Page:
As a practicing ophthalmologist and surgeon at Dean McGee, Dr. Bradford’s clinical focus is cataract and intraocular lens implant surgery. She also is a professor of ophthalmology in the department of ophthalmology, at the University of Oklahoma College of Medicine.
A graduate of Texas A&M University, Bradford earned her medical degree with high honors from the University of Texas Medical Branch in Galveston. She completed her ophthalmology training at the University of Oklahoma Health Sciences Center.
The American Academy of Ophthalmology is the world’s largest association of eye physicians and surgeons. A global community of 32,000 medical doctors, we protect sight and empower lives by setting the standards for ophthalmic education and advocating for our patients and the public. We innovate to advance our profession and to ensure the delivery of the highest-quality eye care. Our EyeSmart® program provides the public with the most trusted information about eye health. For more information, visit

What would you do with $1 million? Integris Southwest Medical Center – 9th floor


Probably give to charity, donate and then take care of my kids and then go to Greece. Terri Quinetero, RN

I’d give most of it to charity. I go to Africa each year as part of a mobile surgical unit. Maggie Jensen, RN

I would have to sit on it for a day or two then give a lot of family, kids, sister and the Nathan Shinn Foundation. Holly Hazelwood, RN

I’d pay off my house, my son’s house, give to charity and then go from there. Jane Brawner, RN

Thanks to the generous contributions of local residents and businesses and the work of 363 volunteers, the YMCA OF GREATER OKLAHOMA CITY’s Annual Campaign raised $1,358,387 this year to help the Y continue to help those in need to learn, grow and thrive. Gifts to the Y stay in the community, directly supporting services and programs that have a positive impact on residents in the metro area.
“Many people in Oklahoma City rely on the essential services and programs the Y offers,” said Mark McCubbin, campaign chair for the YMCA OF GREATER OKLAHOMA CITY. “An incredible combination of the Y’s members, staff, volunteers, partners and the community-at-large work together each year to raise these funds that make it possible to serve our community. Their support enables us to not only continue with the work we already do, but help expand our reach to more people in need.”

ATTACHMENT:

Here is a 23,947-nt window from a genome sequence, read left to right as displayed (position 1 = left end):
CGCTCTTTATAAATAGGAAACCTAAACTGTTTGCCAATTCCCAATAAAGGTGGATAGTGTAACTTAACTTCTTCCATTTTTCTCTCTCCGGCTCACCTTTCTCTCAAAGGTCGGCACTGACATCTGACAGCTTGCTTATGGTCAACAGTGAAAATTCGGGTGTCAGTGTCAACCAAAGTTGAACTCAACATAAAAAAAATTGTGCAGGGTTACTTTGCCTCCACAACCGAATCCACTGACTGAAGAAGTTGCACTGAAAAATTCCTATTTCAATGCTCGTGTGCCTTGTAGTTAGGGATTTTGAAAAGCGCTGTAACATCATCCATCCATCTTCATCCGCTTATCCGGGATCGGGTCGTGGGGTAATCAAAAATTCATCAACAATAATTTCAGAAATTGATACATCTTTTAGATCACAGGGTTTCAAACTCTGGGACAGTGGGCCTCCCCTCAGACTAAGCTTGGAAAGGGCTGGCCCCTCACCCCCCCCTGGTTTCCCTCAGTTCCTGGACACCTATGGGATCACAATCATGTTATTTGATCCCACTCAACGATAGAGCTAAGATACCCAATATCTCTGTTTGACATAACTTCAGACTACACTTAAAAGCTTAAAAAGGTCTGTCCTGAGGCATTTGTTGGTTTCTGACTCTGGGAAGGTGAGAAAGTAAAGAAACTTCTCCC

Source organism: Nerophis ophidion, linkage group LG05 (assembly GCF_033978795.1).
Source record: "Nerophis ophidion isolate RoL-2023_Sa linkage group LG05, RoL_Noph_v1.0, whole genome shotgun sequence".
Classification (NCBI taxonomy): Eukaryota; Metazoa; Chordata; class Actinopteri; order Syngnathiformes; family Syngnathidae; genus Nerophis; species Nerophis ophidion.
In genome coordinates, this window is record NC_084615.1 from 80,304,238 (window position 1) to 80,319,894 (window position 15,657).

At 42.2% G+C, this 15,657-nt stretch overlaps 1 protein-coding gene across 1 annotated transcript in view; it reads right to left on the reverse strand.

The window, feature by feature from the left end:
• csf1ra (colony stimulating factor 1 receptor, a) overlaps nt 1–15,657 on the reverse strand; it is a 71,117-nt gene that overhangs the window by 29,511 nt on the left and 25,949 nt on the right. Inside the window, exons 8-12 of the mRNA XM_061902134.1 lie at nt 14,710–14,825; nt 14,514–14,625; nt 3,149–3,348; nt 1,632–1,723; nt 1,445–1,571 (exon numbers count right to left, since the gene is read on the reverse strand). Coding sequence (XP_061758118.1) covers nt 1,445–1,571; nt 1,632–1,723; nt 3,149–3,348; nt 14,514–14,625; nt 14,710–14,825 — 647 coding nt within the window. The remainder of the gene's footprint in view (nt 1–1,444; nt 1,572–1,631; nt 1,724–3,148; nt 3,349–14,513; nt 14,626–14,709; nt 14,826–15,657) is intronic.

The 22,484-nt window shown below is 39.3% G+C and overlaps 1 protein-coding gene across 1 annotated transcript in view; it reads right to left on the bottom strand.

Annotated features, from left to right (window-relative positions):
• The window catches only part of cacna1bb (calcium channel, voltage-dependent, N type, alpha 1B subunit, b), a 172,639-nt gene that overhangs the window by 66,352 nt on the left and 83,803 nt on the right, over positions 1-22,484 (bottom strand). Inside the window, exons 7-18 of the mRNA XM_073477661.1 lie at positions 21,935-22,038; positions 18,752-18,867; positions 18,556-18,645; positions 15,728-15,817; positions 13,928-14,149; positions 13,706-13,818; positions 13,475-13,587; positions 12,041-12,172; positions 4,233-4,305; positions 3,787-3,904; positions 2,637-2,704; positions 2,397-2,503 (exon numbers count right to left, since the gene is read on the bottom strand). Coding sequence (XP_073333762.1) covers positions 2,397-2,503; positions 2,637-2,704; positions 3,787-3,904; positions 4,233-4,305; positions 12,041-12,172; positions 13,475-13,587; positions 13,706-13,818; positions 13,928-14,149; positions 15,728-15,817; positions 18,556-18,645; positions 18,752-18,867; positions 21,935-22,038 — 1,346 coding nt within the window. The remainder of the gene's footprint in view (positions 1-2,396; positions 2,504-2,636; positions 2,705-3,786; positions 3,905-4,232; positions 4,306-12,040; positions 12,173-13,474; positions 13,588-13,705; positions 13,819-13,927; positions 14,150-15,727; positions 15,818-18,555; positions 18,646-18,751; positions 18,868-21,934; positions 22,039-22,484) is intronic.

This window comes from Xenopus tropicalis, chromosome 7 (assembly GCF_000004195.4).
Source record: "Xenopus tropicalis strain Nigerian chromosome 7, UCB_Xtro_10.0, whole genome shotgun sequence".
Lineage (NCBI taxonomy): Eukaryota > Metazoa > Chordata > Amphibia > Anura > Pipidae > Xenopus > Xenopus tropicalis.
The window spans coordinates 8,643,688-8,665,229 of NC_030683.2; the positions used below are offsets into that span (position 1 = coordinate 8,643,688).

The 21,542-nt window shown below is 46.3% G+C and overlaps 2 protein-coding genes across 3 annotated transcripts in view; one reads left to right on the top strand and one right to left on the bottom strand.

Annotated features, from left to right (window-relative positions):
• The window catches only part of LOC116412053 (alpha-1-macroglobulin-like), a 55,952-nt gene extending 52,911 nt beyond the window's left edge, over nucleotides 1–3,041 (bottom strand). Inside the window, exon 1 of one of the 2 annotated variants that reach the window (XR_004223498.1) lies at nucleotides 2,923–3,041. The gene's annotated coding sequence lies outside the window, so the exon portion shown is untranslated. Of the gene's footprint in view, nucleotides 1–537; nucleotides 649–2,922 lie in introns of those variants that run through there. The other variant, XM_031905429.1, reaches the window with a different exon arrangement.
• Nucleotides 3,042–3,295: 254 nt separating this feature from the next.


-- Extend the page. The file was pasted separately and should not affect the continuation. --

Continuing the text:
As a result of the campaign, the Y will be able to help more than 58,000 youth and teens, providing a wide range of activities to nurture potential, including sports leagues, family nights and community service projects. It will also provide hundreds of students the opportunity to attend the Y’s summer day camp and experience resident camp at YMCA CAMP CLASSEN in the Arbuckle Mountains. Financial gifts to the campaign also help fund the YMCA Military Welcome Center at Will Rogers World Airport and allow cancer survivors to enroll in LIVESTRONG® at the YMCA, a free 12-week program that provides health and wellness guidance for cancer survivors and their primary caregiver.
As one of the leading nonprofits for strengthening community through youth development, healthy living and social responsibility, the Y depends on financial gifts to do its vital work so that everyone, regardless of age, income or background, has an opportunity to receive the support and guidance to learn, grow and thrive.
For 126 years, the YMCA of Greater Oklahoma City has been a cornerstone of the community, putting Christian principles into practice through programs that build healthy spirit, mind and body for all. In 2014, The YMCA of Greater Oklahoma City provided $3,026,452 in financial assistance to individuals and families who would otherwise be unable to afford a Y membership or participate in Y programs. “As a non-profit organization, the Y relies on financial support of donors to help us keep our promise to never turn anyone away,” said Mike Grady, President and CEO of the YMCA OF GREATER OKLAHOMA CITY. “We believe that meaningful change in individuals and communities is possible with support from our community, and the financial gifts we receive will help enrich the well-being of people of all ages and all walks of life.”